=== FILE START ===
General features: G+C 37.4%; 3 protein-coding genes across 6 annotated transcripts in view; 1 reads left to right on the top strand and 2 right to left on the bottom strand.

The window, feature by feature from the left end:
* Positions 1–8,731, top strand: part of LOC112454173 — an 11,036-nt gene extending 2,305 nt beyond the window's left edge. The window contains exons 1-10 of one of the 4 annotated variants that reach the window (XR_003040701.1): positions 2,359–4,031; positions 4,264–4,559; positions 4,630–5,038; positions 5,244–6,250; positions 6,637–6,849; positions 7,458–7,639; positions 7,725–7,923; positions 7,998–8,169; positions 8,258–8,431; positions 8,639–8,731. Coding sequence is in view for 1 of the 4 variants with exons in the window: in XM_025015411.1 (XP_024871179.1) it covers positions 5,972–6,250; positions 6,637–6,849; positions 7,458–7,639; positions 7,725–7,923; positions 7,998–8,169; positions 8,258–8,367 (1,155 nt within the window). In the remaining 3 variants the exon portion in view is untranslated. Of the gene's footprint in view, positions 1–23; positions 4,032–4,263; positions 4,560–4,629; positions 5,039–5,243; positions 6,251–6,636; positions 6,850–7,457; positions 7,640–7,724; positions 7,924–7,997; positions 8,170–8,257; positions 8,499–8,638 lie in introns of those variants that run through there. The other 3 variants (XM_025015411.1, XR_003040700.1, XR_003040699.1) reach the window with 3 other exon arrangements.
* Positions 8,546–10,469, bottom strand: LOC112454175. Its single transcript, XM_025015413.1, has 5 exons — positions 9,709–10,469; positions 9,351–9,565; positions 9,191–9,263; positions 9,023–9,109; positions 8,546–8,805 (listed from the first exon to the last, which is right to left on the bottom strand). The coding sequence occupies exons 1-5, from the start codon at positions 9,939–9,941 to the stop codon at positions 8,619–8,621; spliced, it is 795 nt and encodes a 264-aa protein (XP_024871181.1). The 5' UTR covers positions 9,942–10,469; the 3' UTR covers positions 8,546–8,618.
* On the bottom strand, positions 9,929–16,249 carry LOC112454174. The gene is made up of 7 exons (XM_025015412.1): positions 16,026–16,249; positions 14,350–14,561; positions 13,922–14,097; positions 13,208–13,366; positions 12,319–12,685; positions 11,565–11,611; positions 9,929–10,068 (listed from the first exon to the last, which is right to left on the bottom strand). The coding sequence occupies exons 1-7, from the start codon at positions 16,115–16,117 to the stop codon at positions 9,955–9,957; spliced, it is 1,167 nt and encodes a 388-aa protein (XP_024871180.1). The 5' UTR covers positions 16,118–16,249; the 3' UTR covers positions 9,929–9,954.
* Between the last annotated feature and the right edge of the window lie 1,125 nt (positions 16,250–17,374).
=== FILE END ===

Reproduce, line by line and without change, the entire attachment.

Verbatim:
General features: G+C 37.4%; 3 protein-coding genes across 6 annotated transcripts in view; 1 reads left to right on the top strand and 2 right to left on the bottom strand.

The window, feature by feature from the left end:
* Positions 1–8,731, top strand: part of LOC112454173 — an 11,036-nt gene extending 2,305 nt beyond the window's left edge. The window contains exons 1-10 of one of the 4 annotated variants that reach the window (XR_003040701.1): positions 2,359–4,031; positions 4,264–4,559; positions 4,630–5,038; positions 5,244–6,250; positions 6,637–6,849; positions 7,458–7,639; positions 7,725–7,923; positions 7,998–8,169; positions 8,258–8,431; positions 8,639–8,731. Coding sequence is in view for 1 of the 4 variants with exons in the window: in XM_025015411.1 (XP_024871179.1) it covers positions 5,972–6,250; positions 6,637–6,849; positions 7,458–7,639; positions 7,725–7,923; positions 7,998–8,169; positions 8,258–8,367 (1,155 nt within the window). In the remaining 3 variants the exon portion in view is untranslated. Of the gene's footprint in view, positions 1–23; positions 4,032–4,263; positions 4,560–4,629; positions 5,039–5,243; positions 6,251–6,636; positions 6,850–7,457; positions 7,640–7,724; positions 7,924–7,997; positions 8,170–8,257; positions 8,499–8,638 lie in introns of those variants that run through there. The other 3 variants (XM_025015411.1, XR_003040700.1, XR_003040699.1) reach the window with 3 other exon arrangements.
* Positions 8,546–10,469, bottom strand: LOC112454175. Its single transcript, XM_025015413.1, has 5 exons — positions 9,709–10,469; positions 9,351–9,565; positions 9,191–9,263; positions 9,023–9,109; positions 8,546–8,805 (listed from the first exon to the last, which is right to left on the bottom strand). The coding sequence occupies exons 1-5, from the start codon at positions 9,939–9,941 to the stop codon at positions 8,619–8,621; spliced, it is 795 nt and encodes a 264-aa protein (XP_024871181.1). The 5' UTR covers positions 9,942–10,469; the 3' UTR covers positions 8,546–8,618.
* On the bottom strand, positions 9,929–16,249 carry LOC112454174. The gene is made up of 7 exons (XM_025015412.1): positions 16,026–16,249; positions 14,350–14,561; positions 13,922–14,097; positions 13,208–13,366; positions 12,319–12,685; positions 11,565–11,611; positions 9,929–10,068 (listed from the first exon to the last, which is right to left on the bottom strand). The coding sequence occupies exons 1-7, from the start codon at positions 16,115–16,117 to the stop codon at positions 9,955–9,957; spliced, it is 1,167 nt and encodes a 388-aa protein (XP_024871180.1). The 5' UTR covers positions 16,118–16,249; the 3' UTR covers positions 9,929–9,954.
* Between the last annotated feature and the right edge of the window lie 1,125 nt (positions 16,250–17,374).